CHAMPION—September 18, 2016


Clever Creek was wide and wild on Sunday!

        Birthdays are a big deal in Champion.  Dustin Johnson is a seventh grade student at Skyline School and has a birthday on September 25th.  That is on Sunday.  Monday will be a holiday for students, not because of Dustin’s birthday, but so the teachers can have a meeting that will help them be even more effective in their important work.  Louise Hutchison, who was no stranger to Skyline, and a couple of lovely Texas girls, granddaughter, Zoey Louise, and great niece, Penelope, share the 21st as their birthday, which is also just when summer ends.  “Searching for Booger County’s” Sandy Ray Chapin’s birthday is in the autumn.  He will be 70 on the 24th.  Graeme Laird over in Scotland was 42 in 2013 on September 26th.  Cathie Alsup Reilly celebrates on the 27th.  She is a Kentucky Wonder with close ties to Denlow and brightens up the place mightily on her too infrequent visits.   Magnate Becky Heston in Texas has her birthday on the 29th but was celebrating on the Full Moon at the COTA World Cup Enduro Races enjoying 180 mph Lamborghini, Porsche, Ferrari, and Audi.  “Oh! My!” she said.  Author, Wolf DeVoon, may celebrate on the 30th, if that is his real birthday.  Real or not, enjoy it all.  For you people it is just another birthday.  For the rest of us it is a celebration of when the world got you Champions.

Lannie Hinote’s smile is almost
as big as her fish!

        From The Champion News September 18, 2006:  “Donald Krider is about to have a birthday.  He was born in 1927, but nobody seems to know how old he is.  He lives in Illinois and is the older brother of Vivian, Harley, and Lonnie.  He keeps busy, they say, playing bluegrass music and singing for the senior citizens in his home town.”  Donald and Rita were in Champion in the early spring.  He had a joke to tell about Eskimos who, he said, are God’s frozen people.  Friends will ask Lannie Hinote about that.  She is teaching again up in Mountain Village, Alaska.  She was home for the summer, but she is back in Alaska teaching and coaching volleyball and having great adventures.  Her friends and family know her to be a world traveler, a sports aficionada and an avid fisherwoman.  She has helped and inspired many people in this part of the world and is still at it.  Some of us are living vicariously through you, Lannie, but we are warmer.  Have fun.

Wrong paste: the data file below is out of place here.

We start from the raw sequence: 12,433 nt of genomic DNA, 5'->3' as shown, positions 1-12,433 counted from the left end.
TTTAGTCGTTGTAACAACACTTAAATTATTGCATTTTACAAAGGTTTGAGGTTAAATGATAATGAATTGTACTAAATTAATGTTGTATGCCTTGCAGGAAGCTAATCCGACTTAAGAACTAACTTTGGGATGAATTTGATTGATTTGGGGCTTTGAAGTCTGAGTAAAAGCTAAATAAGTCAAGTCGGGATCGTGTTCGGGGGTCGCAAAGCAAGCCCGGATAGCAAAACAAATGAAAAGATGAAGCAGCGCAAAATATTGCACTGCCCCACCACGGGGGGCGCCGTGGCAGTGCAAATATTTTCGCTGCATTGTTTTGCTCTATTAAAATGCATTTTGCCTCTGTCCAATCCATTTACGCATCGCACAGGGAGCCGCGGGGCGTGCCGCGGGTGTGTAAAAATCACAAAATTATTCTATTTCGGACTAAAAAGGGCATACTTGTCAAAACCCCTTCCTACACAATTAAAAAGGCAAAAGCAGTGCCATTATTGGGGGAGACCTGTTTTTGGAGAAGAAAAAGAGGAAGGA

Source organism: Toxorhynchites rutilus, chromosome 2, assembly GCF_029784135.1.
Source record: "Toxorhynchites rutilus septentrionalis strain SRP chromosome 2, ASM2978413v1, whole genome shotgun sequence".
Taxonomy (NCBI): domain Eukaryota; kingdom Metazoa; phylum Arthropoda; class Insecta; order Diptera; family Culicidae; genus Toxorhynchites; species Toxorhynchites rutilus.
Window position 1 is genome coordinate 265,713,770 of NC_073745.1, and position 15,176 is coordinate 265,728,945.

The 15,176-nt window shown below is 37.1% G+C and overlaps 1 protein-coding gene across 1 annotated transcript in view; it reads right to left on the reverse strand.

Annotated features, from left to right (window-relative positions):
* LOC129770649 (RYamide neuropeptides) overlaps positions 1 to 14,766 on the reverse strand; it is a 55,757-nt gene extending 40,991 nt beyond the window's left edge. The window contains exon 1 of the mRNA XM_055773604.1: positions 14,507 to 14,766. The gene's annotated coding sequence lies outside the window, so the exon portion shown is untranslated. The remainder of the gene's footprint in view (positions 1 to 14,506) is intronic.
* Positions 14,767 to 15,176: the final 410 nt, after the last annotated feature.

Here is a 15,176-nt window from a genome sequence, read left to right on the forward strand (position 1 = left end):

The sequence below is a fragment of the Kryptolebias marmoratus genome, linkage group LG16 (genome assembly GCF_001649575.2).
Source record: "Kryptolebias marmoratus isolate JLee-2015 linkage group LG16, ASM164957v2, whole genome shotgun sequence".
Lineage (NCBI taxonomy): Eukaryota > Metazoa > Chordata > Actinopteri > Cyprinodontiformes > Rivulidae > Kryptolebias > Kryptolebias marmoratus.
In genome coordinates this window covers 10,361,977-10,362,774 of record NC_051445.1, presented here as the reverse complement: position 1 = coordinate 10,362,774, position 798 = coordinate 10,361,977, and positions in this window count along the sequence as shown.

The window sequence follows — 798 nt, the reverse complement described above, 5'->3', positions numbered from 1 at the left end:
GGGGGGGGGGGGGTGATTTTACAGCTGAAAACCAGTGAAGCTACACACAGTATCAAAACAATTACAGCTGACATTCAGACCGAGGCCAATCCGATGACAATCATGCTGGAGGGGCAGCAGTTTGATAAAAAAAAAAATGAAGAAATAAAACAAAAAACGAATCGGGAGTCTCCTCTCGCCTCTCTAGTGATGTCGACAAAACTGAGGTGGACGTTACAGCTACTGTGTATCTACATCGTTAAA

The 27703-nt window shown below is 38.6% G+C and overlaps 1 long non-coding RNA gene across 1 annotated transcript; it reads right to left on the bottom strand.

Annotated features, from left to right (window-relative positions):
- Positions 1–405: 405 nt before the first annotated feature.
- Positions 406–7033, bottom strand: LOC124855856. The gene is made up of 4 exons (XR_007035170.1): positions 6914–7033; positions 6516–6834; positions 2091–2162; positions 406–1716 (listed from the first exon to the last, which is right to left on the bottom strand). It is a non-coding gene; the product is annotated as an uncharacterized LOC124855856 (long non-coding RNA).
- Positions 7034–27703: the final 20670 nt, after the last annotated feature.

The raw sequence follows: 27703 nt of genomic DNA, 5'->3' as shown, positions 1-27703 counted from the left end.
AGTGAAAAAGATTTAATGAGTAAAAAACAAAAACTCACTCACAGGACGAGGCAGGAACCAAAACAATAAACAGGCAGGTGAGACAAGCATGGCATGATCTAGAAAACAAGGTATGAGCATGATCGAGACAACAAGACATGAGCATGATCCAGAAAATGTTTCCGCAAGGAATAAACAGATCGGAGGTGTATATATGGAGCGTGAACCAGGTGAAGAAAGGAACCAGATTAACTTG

Champions are grateful for the rain, but last Wednesday the rain came so fast and hard that loafers out on the wide veranda at the Historic Emporium first thought it was hail.  “Hail?  No!” The General exclaimed as he stepped out into it to roll up his truck windows.  He strolled casually across the square, secured his windows and returned without having become wet.  It was a meteorological anomaly to defy experts, perhaps even to mystify favorite weather woman, Abbey Dyer.  The hopes of daydreamers have been dashed as the climate queen is now sporting a very sparkly ring on her left hand.  Fans were concerned earlier in the year when she had what appeared to have been a cast on that arm.  She has apparently recovered, but heartbroken hillbilly boys may not.  Alas!  Excuses were made and accepted for recent absences at the Wednesday confab.  It will be an exciting Wednesday coming up, particularly since the next day will be Thursday and the Wagon Train will be rolling through town.  They start their journey on Monday and hopes are that the big rains will be over before they get on the muddy trail.